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Corruption

Samsung Group leader questioned behind closed doors in arrest warrant hearing

Samsung heir Lee Jae-yong has appeared in court as judges deliberate for a second time on whether he should be arrested. Lee is accused of offering bribes to President Park Geun-hye and her close friend.

A South Korean judge questioned Samsung Electronics Vice Chairman Lee Jae-yong  and another executive behind closed doors on Thursday in a second hearing on whether to issue an arrest warrant.

Neither man answered questions from reporters. Groups of protesters - some calling for Lee's arrest with others demanding the warrant request to be dismissed - gathered outside the courthouse in Seoul.

Prosecutors are seeking permission for a second time to arrest the 48-year-old Samsung heir and accuse him of giving bribes worth $36 million (33.9 million euros) to President Park Geun-hye and her friend, Choi Soon-sil to win government support for a 2015 merger of two Samsung companies.

The funding also included Samsung's sponsorship of the equestrian career of Choi's daughter, who is currently being detained in Denmark after being sought by South Korean authorities.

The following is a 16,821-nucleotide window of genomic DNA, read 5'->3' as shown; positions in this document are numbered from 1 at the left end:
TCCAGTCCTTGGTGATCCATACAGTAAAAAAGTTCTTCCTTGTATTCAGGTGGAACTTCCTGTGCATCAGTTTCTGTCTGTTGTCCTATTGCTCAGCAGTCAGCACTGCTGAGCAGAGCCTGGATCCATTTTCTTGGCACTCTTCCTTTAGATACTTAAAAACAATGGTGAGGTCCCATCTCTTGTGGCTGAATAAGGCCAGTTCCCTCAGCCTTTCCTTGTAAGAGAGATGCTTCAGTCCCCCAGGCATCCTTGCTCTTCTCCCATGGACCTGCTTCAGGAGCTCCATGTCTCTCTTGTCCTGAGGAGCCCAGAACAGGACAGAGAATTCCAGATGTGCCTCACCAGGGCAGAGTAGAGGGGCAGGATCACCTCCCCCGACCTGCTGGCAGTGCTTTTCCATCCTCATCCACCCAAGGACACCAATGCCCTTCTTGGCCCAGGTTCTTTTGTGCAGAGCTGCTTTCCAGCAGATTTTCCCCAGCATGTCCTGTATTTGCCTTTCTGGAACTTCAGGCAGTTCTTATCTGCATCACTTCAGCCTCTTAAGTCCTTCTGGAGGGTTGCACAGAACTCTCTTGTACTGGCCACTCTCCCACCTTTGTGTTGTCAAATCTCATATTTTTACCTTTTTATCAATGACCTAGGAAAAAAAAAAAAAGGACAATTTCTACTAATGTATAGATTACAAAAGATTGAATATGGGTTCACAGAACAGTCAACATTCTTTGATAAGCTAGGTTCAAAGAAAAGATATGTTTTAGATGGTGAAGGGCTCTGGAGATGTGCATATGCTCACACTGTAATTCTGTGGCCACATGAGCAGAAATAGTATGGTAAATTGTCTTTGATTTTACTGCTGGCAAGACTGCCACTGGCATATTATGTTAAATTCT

The scandal led parliament to impeach Park in December and strip her of presidential powers while the Constitutional Court deliberates on whether to uphold her impeachment.

Prosecutors are also investigating Lee over possible embezzlement, perjury and hiding assets overseas. The court rejected a first attempt to arrest the Samsung heir last month, citing a lack of evidence. 

If the court approves the arrest warrant, prosecutors will be able to take him into custody for a maximum of 21 days before they press charges.

Lee, Park, Choi and the Samsung Group all deny any wrongdoing.

Samsung Group repeated an earlier denial of the charges on its official Twitter account, writing: "Samsung has absolutely never bribed the president seeking something in return or sought illicit favors."

Lee's arrest could deal a significant blow to Samsung, the world's biggest maker of smartphones and flat screen televisions, and could potentially hamper decision-making in new investments and acquisitions.

rs/rt     (AP, AFP, Reuters)

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